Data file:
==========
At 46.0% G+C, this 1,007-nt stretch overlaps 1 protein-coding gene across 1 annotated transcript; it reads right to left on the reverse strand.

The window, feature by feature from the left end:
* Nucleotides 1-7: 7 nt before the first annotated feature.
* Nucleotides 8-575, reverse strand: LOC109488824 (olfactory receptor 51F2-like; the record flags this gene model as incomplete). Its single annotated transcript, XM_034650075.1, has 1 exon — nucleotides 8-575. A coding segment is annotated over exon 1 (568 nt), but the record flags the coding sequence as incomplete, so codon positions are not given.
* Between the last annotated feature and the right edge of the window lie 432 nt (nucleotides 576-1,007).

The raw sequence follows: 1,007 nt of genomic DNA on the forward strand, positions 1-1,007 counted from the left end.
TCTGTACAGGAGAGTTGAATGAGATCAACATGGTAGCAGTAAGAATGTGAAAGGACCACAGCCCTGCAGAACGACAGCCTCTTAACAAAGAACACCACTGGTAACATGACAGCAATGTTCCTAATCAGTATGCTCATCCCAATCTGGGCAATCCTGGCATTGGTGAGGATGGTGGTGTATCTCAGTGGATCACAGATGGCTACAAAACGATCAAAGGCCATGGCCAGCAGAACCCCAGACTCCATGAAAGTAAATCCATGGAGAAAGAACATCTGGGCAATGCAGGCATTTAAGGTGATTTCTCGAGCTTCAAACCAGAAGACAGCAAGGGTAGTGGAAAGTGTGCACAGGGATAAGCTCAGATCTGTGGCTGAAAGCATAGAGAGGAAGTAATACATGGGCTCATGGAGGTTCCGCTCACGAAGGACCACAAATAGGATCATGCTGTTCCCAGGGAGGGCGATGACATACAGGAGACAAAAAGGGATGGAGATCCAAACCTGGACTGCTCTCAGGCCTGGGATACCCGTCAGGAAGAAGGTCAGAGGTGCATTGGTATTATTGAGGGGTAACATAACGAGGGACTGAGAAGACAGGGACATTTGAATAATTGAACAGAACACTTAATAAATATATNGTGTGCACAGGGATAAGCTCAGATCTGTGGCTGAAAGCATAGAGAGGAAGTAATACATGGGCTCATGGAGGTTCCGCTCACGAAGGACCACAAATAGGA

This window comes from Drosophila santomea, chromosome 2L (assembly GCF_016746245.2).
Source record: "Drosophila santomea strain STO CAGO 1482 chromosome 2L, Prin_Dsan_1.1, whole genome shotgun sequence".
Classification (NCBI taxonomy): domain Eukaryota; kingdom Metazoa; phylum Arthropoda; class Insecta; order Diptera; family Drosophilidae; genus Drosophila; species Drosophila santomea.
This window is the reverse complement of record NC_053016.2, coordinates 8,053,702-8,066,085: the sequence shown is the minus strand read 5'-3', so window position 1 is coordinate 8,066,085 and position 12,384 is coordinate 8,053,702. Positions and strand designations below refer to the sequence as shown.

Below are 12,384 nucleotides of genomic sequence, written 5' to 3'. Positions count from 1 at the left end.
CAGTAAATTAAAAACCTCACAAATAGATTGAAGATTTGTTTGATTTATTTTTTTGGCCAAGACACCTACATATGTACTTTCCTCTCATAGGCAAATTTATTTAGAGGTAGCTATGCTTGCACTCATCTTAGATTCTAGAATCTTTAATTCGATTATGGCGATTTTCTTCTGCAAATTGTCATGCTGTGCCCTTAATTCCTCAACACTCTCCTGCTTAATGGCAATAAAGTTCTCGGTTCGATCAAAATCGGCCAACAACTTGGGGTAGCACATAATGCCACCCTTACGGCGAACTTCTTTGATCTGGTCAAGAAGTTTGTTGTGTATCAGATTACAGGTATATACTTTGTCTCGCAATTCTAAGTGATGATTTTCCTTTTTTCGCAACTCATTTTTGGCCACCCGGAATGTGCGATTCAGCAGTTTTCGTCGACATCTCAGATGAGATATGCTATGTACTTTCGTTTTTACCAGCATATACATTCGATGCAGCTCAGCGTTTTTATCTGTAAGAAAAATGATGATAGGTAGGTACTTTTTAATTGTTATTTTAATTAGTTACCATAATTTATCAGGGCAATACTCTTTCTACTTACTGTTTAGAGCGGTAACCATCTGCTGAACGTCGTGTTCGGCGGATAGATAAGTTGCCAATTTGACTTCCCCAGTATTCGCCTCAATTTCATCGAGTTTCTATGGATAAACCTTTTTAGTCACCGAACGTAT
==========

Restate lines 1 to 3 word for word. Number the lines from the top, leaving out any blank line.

At 46.0% G+C, this 1,007-nt stretch overlaps 1 protein-coding gene across 1 annotated transcript; it reads right to left on the reverse strand.

The window, feature by feature from the left end:
* Nucleotides 1-7: 7 nt before the first annotated feature.